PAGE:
The government has hinted at passing a British version of the so-called Magnitsky Act, a US law that freezes assets and imposes travel bans on Russians suspected of corruption and human rights violations.
It comes as Theresa May outlined the government’s response to the poisoning of former Russian spy Sergei Skripal and his daughter in Salisbury.
Speaking in the House of Commons this afternoon May said: “We will table a government amendment to the Sanctions Bill to strengthen our powers to impose sanctions in response to the violation of human rights. In doing so, we will play our part in an international effort to punish those responsible for the sorts of abuses suffered by Sergei Magnitsky.”
MPs have previously pushed for an amendment to be added to the Sanctions and Anti-Money Laundering Bill now going through parliament to incorporate a Magnitsky type provision.
Magnitsky was a Russian lawyer who died in custody after revealing alleged fraud by state officials. He acted as a lawyer to British businessman Bill Browder.
May added that the government will also freeze Russian State assets “wherever it has the evidence that they may be used to threaten the life or property of UK nationals or residents.”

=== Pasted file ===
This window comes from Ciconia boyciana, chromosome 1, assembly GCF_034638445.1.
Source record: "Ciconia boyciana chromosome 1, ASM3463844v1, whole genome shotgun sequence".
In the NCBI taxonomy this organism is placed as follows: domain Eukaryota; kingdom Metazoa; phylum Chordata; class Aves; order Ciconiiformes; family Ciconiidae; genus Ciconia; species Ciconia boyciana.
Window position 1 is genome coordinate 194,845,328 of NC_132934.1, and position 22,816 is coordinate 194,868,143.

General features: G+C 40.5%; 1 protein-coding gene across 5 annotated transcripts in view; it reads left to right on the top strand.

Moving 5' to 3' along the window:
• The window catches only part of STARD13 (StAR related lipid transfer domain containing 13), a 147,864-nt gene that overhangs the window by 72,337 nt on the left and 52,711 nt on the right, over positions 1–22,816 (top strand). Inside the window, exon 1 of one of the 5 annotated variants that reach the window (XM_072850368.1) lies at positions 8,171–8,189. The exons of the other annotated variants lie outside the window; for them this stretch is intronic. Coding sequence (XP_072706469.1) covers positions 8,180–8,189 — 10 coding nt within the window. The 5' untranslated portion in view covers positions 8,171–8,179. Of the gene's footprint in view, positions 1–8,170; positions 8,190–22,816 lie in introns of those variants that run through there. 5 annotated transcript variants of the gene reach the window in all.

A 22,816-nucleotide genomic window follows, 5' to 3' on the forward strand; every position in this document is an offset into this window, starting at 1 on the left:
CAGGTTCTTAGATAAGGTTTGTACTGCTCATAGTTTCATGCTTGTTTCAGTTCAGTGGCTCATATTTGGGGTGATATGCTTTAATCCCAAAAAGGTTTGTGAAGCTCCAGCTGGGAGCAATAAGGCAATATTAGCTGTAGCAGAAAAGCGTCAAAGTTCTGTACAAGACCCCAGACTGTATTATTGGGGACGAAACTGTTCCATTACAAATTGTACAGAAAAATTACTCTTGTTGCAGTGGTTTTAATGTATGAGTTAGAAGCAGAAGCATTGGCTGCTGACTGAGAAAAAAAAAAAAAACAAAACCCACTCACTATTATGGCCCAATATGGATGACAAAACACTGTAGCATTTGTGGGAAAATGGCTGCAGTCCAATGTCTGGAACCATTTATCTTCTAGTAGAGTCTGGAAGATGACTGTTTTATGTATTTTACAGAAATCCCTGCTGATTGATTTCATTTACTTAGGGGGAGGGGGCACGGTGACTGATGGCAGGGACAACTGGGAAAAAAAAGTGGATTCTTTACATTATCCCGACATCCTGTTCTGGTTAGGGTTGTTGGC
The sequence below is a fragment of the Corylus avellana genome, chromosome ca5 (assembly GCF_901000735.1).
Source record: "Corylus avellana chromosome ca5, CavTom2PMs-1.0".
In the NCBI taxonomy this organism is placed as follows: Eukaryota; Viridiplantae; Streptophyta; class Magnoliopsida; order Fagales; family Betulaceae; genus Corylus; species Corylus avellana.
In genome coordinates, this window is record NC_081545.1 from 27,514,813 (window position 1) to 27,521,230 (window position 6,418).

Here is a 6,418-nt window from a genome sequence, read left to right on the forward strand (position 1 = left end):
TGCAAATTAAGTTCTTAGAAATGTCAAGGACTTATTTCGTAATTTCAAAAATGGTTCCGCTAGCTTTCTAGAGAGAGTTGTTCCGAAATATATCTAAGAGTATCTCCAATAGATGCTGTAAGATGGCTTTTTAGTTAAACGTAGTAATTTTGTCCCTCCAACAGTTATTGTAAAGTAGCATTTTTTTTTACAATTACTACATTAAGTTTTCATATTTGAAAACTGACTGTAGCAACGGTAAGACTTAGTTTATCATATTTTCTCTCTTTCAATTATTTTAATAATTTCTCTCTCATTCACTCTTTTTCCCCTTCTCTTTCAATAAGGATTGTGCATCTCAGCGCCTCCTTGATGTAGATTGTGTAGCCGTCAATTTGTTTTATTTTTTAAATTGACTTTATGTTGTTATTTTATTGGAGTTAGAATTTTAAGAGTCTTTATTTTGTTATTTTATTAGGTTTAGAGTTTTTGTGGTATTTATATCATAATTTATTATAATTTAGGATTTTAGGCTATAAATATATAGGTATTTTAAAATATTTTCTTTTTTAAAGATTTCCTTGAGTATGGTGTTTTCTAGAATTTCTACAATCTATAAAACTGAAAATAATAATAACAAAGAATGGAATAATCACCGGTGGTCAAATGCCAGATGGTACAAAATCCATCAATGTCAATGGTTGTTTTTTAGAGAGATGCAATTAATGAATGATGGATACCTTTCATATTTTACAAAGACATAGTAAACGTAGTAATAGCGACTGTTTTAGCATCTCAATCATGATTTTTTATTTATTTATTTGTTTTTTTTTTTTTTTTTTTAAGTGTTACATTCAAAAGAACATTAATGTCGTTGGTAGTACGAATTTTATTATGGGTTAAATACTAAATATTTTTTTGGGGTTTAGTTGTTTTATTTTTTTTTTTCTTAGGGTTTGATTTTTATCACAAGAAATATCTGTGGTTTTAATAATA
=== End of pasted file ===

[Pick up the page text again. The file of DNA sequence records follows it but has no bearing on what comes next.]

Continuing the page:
“Led by the National Crime Agency, we will continue to bring all the capabilities of UK law enforcement to bear against serious criminals and corrupt elites. There is no place for these people – or their money – in our country”, she added.
This could include exercising use of unexplained wealth orders. The orders, which came into force this month, give agencies such as the Serious Fraud Office, Crown Prosecution Service and NCA the power to force individuals to explain to UK officials how they acquired assets.
Michael O’Kane, senior partner at UK firm Peters & Peters, which specialsies in business crime, commercial litigation and civil & criminal fraud, said agreeing to activate the Magnitsky amendments was no surprise. However, he warned that as the bill is not expected to come into force until the Brexit transitional period, there would be no immediate effect.
“It is of note that the PM did not announce efforts to increase EU sanctions against Russia, as for example happened after the shooting down of the Malaysian Airlines plane over Ukraine in July 2014. This may be because she is not confident of broad EU support,” O’Kane said.
He added that a pledge to potentially freeze Russian state assets will “send a chill down the spine of all bank compliance officers dealing with funds or assets owned by the Russian State.”